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November 11, 2014 - Image 8

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The Michigan Daily, 2014-11-11

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8 - Tuesday, November 11, 2014 : .

6

The Michigan Daily - michigandaily.com

ICE HOCKEY
After poor start, Wolverines
talk individual, team growth

TERESA MATHEW/Daily
Freshman forward Austin Hatch may not get to play this season, but still
received his moment in the spotlight at the end of Monday's exhibition win.
Hatch highlights
'M' exhibition

Following a 2-5
start to season,
coaches, players
discuss future
By ERIN LENNON
Daily Sports Writer
With two weeks to reflect on
a dismal seven-game stretch,
a passage Michigan hockey
coach Red Berenson called one
of the worst he
can remember NOTEBOOK
in his 30
years, the Wolverines (2-5) sat
down individually with their
coaching staff.
In each meeting, the point
was to discuss two things:
personal performance and
individual development.
"We kind of divided the
first half of the year up into
segments - this is a seven-
game segment and the next
segment will be eight games,"
Berenson said. "So where we
are as individuals, how we
performed and the things we
have to do better."
Each sit-down was filled
with personalized, "honest
feedback" based solely on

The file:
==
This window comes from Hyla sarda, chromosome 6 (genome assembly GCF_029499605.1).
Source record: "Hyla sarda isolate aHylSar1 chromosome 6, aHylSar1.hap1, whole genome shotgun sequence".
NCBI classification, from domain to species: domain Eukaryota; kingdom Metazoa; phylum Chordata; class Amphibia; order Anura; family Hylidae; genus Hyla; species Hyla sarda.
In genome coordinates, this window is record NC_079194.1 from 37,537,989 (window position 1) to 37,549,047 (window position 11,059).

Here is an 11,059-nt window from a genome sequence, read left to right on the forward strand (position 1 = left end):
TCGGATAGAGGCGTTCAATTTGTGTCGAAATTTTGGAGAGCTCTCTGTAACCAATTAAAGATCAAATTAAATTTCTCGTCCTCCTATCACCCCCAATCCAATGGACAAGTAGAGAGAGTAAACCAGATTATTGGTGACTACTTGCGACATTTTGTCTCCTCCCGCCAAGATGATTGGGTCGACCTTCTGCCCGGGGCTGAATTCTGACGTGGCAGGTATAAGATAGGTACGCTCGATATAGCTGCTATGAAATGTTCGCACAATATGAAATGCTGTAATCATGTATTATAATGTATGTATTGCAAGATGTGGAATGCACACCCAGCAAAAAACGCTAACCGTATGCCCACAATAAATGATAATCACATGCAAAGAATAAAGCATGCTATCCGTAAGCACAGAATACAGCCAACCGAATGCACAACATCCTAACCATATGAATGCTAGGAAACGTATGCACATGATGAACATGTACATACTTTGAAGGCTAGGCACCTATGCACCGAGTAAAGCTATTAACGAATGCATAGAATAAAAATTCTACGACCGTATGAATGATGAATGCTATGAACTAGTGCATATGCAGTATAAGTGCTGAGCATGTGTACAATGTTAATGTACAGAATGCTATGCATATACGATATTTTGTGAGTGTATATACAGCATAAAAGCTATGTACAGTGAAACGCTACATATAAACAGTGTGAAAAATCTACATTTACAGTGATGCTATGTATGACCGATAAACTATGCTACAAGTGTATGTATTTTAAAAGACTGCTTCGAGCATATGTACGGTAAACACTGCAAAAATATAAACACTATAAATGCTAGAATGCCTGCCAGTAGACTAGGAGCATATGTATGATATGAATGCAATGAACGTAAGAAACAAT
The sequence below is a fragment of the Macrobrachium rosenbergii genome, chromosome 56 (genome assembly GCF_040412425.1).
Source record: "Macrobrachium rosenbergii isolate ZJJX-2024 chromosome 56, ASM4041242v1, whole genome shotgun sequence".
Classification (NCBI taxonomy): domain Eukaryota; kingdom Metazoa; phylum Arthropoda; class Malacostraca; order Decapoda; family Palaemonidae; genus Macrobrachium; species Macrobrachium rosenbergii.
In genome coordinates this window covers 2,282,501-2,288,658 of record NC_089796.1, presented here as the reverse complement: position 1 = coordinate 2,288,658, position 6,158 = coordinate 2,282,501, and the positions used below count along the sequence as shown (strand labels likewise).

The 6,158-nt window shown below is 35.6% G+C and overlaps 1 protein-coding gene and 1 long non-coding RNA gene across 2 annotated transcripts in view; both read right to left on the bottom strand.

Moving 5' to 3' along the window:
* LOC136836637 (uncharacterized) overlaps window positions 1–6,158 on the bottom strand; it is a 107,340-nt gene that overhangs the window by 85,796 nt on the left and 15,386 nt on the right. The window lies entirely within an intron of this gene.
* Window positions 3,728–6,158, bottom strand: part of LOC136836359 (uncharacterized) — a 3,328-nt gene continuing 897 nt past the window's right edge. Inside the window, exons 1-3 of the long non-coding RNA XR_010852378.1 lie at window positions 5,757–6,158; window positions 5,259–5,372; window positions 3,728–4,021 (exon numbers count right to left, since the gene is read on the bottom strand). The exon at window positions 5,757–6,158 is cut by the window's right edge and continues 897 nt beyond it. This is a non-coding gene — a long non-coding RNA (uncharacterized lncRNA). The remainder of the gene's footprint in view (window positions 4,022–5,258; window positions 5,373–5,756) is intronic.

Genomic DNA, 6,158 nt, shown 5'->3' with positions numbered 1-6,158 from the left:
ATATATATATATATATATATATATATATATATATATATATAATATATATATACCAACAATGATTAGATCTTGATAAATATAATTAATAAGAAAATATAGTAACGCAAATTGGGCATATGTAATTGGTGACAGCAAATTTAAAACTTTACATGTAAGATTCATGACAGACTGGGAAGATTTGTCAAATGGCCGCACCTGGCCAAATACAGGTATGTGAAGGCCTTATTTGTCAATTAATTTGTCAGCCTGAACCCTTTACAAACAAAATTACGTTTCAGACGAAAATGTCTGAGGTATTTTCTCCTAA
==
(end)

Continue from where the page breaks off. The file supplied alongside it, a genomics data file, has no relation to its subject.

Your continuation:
games played. Even if for some,
such as freshmen Alex Talcott
and Cutler Martin, that sample
size includes just two starts.
Experienced players like
sophomore forward JT
Compher, who is transitioning
back into his natural center
position after skating five
games as a right-winger, were
also told there are adjustments

to be made. NO SHAVE MO-VEMBER:
"There's just a sense that Two weeks into Novemeber,
everyone can do more," the Michigan hockey team,
Compher said. "That was coaches included, boasts a
definitely the case in my little extra facial hair on the
meeting. I think that there's a ice.
lot of room for improvement The second annual Michigan
from what I'm doing right now Moustaches for Men's Health
and what I can be doing better initiative, in partnership with
to improve my play for the rest the University of Michigan
of the year." Health System and the
And whatever the experience Movember Foundation, aims
level or skill in question, each to raise awareness for prostate
player has had to develop a cancer, among other men's
plan for improvement. health issues.
"It's just been a real And though several players
poor performance overall," have had to shave their
Berenson said. "And moustaches early for job
sometimes, you've just got to interviews, others have gotten
face it and say 'OK, now what especially creative. Junior
do we do?' We're doing that as forward Justin Selman has
a team, but we're looking at his shaved to a thin pencil
every individual as well." moustache, taking a nod from
Despite individualized former alternate captain Derek
attention, the team's emphasis DeBlois.
remains on defense. "Some guys look terrible,
Michiganwillgetadefensive some guys look pretty good,"
boost with Sinelli said.
the return "So we poke
of senior some fun."
Andrew "There's just Berenson
Sinelli, who said he
missed four a sense that dislikes this
games due to year's upper-
injury. Sinelli everyone can do lip hair as
has seen time much as he did
as both a nore. lastyear, butis
defenseman in support of
and forward the cause and
this season, his players
and is expected to start as a enthusiasm nonetheless.